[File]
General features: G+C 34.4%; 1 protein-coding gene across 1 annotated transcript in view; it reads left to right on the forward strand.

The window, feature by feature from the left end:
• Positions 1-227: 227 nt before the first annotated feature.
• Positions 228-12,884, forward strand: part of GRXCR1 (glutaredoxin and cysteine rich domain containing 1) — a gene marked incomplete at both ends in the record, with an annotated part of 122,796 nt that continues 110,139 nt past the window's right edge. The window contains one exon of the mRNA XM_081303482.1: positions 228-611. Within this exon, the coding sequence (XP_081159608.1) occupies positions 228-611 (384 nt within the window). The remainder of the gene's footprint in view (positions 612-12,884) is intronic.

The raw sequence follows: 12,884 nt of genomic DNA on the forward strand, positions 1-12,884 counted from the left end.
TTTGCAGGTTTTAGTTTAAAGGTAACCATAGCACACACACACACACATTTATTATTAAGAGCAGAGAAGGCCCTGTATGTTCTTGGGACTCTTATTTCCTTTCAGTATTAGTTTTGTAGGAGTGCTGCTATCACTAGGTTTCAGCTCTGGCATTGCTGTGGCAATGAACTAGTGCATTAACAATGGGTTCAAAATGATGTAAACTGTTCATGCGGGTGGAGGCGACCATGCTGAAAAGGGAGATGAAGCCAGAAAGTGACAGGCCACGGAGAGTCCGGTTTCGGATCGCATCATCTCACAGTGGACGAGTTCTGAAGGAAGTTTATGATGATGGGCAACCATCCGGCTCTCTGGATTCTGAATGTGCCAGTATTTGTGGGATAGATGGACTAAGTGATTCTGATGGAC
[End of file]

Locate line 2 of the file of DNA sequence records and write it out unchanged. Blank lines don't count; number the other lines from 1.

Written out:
The window, feature by feature from the left end: